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The ASK Podcast 7 – Greg Sheridan on Mary, the Theotokos

On this weeks ASK podcast we discuss chapter 4 of Greg’s book “Christians”.  For me this was a really thoughtful and stimulating discussion on the role of Mary – as the Theotokos (Mother of God).  We navigate between two extremes – those who regard Mary as being the sinless virgin – and those who downplay her role in salvation.  The Catholic journalist and the Protestant preacher discuss whether we should pray to Mary, her Magnificate, how did Luke get his information about her?  What does she tell us about God’s attitude to the poor?   And more….

Also on YouTube…

And on Spotify –

You can subscribe to ASK here – 

The ASK Podcast 6 – Gerald Bray – The History of Christianity in Britain and Ireland

The ASK Podcast 5 – John’s Gospel, Kanishka and the Goodness of God – with Greg Sheridan

And I loved this painting of Mary….

 

 

12 comments

  1. A.Mary as a source of Luke seems to discount Luke’s use of Mark and Q. I suspect the notion has traction amongst Catholics yet is not credibly accepted by Protestants.

    That being said it is reasonable to suggest that Luke interviewed Mary (as Luke seems to have interviewed many in his journey towards completing a most orderly account).

    B.I am glad that GS solidly recognises that Mary unquestionable accepted the commission assigned her of God. I say this on recognising that woke church is inclined towards preaching that Mary had a choice.

    Where woke church preaches that Mary has a choice it is of course linked to the interest of woke church to choose (LGBTI).

    1. There yet, you say ‘Mary as a source of Luke seems to discount Luke’s use of Mark and Q.’ Why would this be so?

  2. I really enjoyed your conversation on this blog – particularly as I had spoken about in church last Sunday.
    It seems to me that there was quite a lot that the Bible leaves out – like how Mary broke the news to her mother and what her parents reaction was. Perhaps she did not speak about that to Luke.
    There is also Mary’s sister beside her below the cross and her son James, to whom Jesus revealed himself after His resurrection and son Jude of the short letter. So she had the comfort of having at least some of her family come to faith in Jesus.

  3. Super broadcast! Thanks. It drew to mind what Bonhoeffer and Kolbe had to say about-“the truth”-being true and worth pursuing, whatever the price…….

  4. I strongly recommend this video. It takes just 11 minutes to watch.
    The Truth About Mary and Scripture: MUST SEE! – YouTube
    https://www.youtube.com/watch?v=kUdYeYy3NQA
    In this talk Scott Hahn (former Presbyterian minister) says that when he converted to the Catholic Church Mary was his biggest difficulty, more difficult than the Eucharist, the Pope, Purgatory. Attentive listeners will observe close parallels between the two videos.
    Hail Holy Queen: Scripture and the Mystery of Mary – YouTube
    https://www.youtube.com/watch?v=Dn1tWuIoZsg&t=16s
    Anyone wanting to read more about this can read Scott Hahn’s book on the subject:
    Hail, Holy Queen: The Mother of God in the Word of God

  5. There is no historical or manuscript evidence to indicate that the Q document ever existed; it is purely a fabrication of modern scepticism and possibly a way to deny the verbal inspiration of the Gospels.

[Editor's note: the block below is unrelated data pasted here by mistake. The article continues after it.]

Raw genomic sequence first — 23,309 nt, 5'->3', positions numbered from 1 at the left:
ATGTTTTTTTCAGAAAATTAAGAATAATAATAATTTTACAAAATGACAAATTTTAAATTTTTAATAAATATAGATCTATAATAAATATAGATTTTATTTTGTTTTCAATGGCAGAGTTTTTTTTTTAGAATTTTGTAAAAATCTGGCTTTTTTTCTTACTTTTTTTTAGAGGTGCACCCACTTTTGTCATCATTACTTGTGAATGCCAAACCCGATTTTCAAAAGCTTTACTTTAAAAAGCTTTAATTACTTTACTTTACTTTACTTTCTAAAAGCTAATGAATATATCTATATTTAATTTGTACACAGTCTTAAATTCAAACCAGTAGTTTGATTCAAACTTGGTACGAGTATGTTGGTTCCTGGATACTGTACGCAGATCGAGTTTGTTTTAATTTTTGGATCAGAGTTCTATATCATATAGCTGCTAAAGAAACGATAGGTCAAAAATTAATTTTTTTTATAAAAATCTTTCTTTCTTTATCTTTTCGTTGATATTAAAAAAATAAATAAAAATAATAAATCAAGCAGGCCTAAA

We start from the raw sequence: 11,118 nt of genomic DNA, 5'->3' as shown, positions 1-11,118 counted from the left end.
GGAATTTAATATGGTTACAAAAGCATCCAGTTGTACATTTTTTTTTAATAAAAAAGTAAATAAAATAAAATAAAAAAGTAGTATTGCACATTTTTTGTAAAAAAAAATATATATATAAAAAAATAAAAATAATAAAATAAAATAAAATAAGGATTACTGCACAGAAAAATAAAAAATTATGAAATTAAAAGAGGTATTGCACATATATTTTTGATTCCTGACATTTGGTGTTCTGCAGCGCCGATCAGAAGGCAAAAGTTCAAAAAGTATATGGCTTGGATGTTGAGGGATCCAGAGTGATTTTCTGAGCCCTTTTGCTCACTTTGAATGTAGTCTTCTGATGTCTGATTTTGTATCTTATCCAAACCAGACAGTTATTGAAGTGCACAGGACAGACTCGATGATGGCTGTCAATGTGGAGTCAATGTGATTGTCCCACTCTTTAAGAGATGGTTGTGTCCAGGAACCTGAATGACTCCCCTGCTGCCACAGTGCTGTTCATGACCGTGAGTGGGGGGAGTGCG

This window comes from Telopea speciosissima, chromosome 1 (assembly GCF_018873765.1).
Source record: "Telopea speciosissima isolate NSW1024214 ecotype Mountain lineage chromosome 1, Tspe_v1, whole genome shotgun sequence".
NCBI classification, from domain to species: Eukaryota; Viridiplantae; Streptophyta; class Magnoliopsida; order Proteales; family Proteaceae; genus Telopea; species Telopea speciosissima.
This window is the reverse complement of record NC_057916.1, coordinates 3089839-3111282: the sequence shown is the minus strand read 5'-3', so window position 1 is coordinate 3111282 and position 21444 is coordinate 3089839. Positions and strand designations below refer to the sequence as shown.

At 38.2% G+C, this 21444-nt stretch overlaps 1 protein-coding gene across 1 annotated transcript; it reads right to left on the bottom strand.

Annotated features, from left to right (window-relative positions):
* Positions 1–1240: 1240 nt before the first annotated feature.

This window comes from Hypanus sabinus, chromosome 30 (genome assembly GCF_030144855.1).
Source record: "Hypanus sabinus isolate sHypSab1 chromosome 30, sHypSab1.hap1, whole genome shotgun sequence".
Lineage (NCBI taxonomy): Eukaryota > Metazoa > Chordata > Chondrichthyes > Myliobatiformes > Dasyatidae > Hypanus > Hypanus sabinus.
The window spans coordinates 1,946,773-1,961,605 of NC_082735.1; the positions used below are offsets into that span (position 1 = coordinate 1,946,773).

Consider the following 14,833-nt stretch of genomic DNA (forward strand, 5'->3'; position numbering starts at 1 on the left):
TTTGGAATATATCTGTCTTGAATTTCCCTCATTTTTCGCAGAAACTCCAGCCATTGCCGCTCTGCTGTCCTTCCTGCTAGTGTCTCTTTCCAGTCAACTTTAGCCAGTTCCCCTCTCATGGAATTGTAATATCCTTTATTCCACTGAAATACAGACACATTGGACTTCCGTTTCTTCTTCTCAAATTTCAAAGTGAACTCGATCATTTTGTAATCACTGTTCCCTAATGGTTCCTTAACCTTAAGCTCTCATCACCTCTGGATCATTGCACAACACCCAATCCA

1. John, how is Q related to ‘modern scepticism’ and possibly denying ‘the verbal inspiration of the Gospels’?

      1. I’m certainly not a manuscript expert in any way whatsoever but I studied this stuff in A level Scripture 50 years ago and dipped briefly into it more recently as a Bible College lecturer. I say briefly because, frankly, life is too short to do otherwise with this material, in my opinion! The theory arose out of studies beginning in the late 18th century and into the 20 century – the period of ‘modern scepticism’, and Q is one of several suggested source documents put forward to explain where the gospel writers got their information from. Much of that, though not all, came from scholars who denied the verbal inspiration of Scripture, believing that the writers could not have received such knowledge directly from God, despite Jesus’ promise in John 14:26. That’s why I used the word “possibly”, though there is no question over the origins of the mythical Q idea.

      2. Or could it be John, that trying to understand how and why an author wrote a text (narrative, letter, poem …) might just help us to read and understand what they have written? Authors deliberately write texts.

      3. It might, but then on the other hand it might not. It might, for instance, be, in effect, an evasion of what the ‘God breathed’ text actually says. Another problem is that attempts to understand ‘how and why an author wrote a text’ are very largely guesswork which has no facts against which to check or correct such guesses – as C S Lewis pointed out in a number of his writings.

  6. Of course, Bruce, that’s not in question in my mind, and vitally important, as long as it doesn’t undermine the truths of the verbal and plenary inspiration of Scripture which was without doubt the ‘agenda’ of many of the modern sceptics out of which the Q theory appeared. Luke, for example, makes it very clear in his opening verses that he has done a lot of careful and personal research, but God uses that to breath out – theopneustos – the words that Luke penned, so every one came from God using Luke as his mouthpiece.

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